Natasha: Readers can always stop by or read our blog to see what’s going on in the store. New events like book clubs, signings, readings, and parties (especially with the holidays coming up) are always going on. If you have read a great book, tell the bookseller! It’s always nice to hear from customers what they love, so we can recommend favorites to similar readers. We just set up a “Kid Pick” review board for kids to let us know what they think of books they’ve been reading. Authors can always drop a line on their blogs or websites to grab their books at a favorite local, independent place. They can keep in contact with stores when they have the time to participate in signings, events, or even just to ensure that booksellers have their books. We love it when authors stop by and sign whatever we have on the shelves!
Readers and authors alike can always help independent bookstores the same way: word of mouth. If you love us, tell your friends! If you think of a book you love, tell your friends to pick it up here! If someone you know needs to find an awesome gift, send them here!
Katie: We have a lot of scheduled author events, with a signing and usually an activity, where kids get to interact with their favorite author or illustrator. Readings, drawing activities, discussions, writing workshops – really, any way that an author or illustrator can reach out to their audience, at the venue of a local independent bookstore, benefits everybody! As Natasha mentioned, we also love to have authors and illustrators just drop in to say hi and sign stock. We’re all book lovers as well as booksellers, so the staff tends to get flustered and fangirly about these visits! But it’s also a great opportunity for me as event coordinator to broach the idea of an event or guest blog spot with that person.
If authors sell their books from their websites, they can put a link on their site to IndieBound rather than a chain online bookseller. Independent stores register with IndieBound, so customers can order online directly from their local indie bookstore with the same convenience of other online shopping.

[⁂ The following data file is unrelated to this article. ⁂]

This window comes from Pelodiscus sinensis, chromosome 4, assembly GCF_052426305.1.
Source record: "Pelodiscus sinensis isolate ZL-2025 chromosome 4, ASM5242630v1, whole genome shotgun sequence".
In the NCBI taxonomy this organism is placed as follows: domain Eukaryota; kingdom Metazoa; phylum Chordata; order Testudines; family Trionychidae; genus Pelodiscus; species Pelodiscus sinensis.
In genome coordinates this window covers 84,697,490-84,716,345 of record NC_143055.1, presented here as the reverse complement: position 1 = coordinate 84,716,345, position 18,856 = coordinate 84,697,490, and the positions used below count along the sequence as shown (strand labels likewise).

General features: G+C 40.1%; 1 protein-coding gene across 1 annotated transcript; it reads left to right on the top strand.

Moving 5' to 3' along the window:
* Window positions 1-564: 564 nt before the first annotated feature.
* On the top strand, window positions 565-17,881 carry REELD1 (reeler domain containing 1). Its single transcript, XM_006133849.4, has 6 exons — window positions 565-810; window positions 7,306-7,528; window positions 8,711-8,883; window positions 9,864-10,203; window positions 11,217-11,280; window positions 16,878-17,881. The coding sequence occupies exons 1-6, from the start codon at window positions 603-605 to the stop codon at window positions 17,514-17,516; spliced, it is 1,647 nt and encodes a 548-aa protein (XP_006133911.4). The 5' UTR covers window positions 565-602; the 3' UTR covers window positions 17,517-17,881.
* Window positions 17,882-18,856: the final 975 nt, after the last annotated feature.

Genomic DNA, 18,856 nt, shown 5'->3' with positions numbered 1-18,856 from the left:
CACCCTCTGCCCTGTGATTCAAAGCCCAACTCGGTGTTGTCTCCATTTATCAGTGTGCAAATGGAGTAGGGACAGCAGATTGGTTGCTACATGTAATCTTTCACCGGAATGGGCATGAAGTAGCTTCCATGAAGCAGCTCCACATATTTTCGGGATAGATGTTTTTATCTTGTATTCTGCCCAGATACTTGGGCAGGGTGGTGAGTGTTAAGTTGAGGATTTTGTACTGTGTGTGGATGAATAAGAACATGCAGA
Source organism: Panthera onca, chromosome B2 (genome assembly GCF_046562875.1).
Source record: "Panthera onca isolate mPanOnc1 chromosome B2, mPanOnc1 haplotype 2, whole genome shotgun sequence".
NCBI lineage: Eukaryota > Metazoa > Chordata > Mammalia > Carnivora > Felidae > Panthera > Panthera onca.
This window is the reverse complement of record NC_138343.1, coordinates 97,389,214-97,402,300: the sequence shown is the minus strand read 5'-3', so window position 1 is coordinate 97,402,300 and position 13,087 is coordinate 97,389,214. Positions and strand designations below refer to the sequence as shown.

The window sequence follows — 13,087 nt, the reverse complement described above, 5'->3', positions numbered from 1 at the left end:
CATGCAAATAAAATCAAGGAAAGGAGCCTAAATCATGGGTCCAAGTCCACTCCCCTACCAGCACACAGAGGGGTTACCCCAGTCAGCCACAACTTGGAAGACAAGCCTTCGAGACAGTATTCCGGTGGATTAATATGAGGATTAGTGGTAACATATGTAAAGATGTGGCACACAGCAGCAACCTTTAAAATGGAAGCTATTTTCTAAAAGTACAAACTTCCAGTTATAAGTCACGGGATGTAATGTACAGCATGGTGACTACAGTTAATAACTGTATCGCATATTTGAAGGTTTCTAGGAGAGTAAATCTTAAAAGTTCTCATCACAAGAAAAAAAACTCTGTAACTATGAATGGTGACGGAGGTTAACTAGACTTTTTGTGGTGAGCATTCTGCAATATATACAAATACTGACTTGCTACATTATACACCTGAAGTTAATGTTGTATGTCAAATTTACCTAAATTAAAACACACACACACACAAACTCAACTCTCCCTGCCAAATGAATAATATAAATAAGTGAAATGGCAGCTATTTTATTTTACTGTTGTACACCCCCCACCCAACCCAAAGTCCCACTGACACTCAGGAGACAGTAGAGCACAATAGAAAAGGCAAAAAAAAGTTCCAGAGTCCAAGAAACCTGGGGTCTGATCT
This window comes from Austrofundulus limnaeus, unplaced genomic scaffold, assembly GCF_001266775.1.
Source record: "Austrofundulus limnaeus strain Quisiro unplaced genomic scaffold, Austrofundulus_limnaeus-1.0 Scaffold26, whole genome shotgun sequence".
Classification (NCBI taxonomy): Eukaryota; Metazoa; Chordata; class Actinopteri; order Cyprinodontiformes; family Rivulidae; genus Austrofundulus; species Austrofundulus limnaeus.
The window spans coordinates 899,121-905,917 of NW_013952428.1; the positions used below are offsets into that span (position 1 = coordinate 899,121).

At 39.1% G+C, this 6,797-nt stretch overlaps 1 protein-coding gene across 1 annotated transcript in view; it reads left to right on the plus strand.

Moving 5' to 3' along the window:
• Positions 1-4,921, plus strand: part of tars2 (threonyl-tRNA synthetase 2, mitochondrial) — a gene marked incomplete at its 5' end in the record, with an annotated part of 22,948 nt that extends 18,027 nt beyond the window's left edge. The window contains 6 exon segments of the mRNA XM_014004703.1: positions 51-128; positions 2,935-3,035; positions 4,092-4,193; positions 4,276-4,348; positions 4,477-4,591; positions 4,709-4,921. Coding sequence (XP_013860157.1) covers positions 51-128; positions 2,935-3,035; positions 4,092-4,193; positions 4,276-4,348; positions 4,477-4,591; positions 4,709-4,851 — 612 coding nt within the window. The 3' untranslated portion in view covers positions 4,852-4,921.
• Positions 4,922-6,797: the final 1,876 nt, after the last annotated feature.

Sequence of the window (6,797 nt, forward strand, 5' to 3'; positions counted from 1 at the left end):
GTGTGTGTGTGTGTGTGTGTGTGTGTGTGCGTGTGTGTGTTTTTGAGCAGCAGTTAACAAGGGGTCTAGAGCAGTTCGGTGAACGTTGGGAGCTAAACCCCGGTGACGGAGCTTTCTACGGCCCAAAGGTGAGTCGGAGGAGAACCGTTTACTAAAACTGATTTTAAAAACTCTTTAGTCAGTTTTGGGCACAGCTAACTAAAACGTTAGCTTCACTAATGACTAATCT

4) Can you tell us about a few of your recent favorite YA or MG fantasy books?
Rachel: There are so many! Ash by Malinda Lo is excellent, as is The Good Neighbors graphic novel series by Holly Black (the second installment just came out). There’s also the Chaos Walking series by Patrick Ness (The Knife of Never Letting Go is in paperback now and The Ask and the Answer just arrived in hardcover), which are more sci-fi than fantasy, but exceptionally good reading. For the middle grade set, I really love The Night Tourist by Katherine Marsh and Savvy by Ingrid Law.
Katie: I tend to read a lot of supernatural romance and “creature feature” YA fantasy! Shiver by Maggie Steifvater has an unusual take on werewolves. Not only is the romance in that one compelling (I have such a crush on Sam!), but the plot is nail-bitingly suspenseful. Cassandra Clare’s Mortal Instruments trilogy is a great series about demons and angels. Right now I’m in the middle of The Vampire Academy series by Richelle Mead, and I’m hooked. Blood Promise, the fourth in the series, came out earlier this month. I’m probably the world’s biggest Neil Gaiman fan, so I’m constantly recommending his books for middle grade through adult. Odd and the Frost Giants will be here soon!
Some other titles on my looooong to-read list are Leviathan by Scott Westerfeld, The Swan Kingdom by Zoe Marriott (a MG “Wild Swans” retelling), and the third in Nancy Farmer’s Sea of Trolls trilogy, The Islands of the Blessed.
5) What's the most memorable experience you've had bookselling?
Katie: Other than some "kids say the darndest things!" moments and authors/illustrators dropping in to chat, a lot of bookselling is pretty episodic. A customer asks a question, you pull together your resources -- the store's inventory, your coworkers' brilliant brains, quick online research, and most importantly, your own internal database of awesome books -- to try to answer that question to the best of your ability and give the customer as many good options as you can, and hope that they will find something that is just what they're hoping for. Then there's another question! But when you can find someone "just what they're hoping for," the feeling is memorable even if the actual incident doesn't stay with you that long. We have many loyal customers who have been on the other side of that experience, and who keep coming back to us for that reason. And we enjoy the challenge of the unusual question. Often the booksellers are learning from each other and discovering new favorites, right along with our customers!
Just as we have learned from you! Thank you, ladies!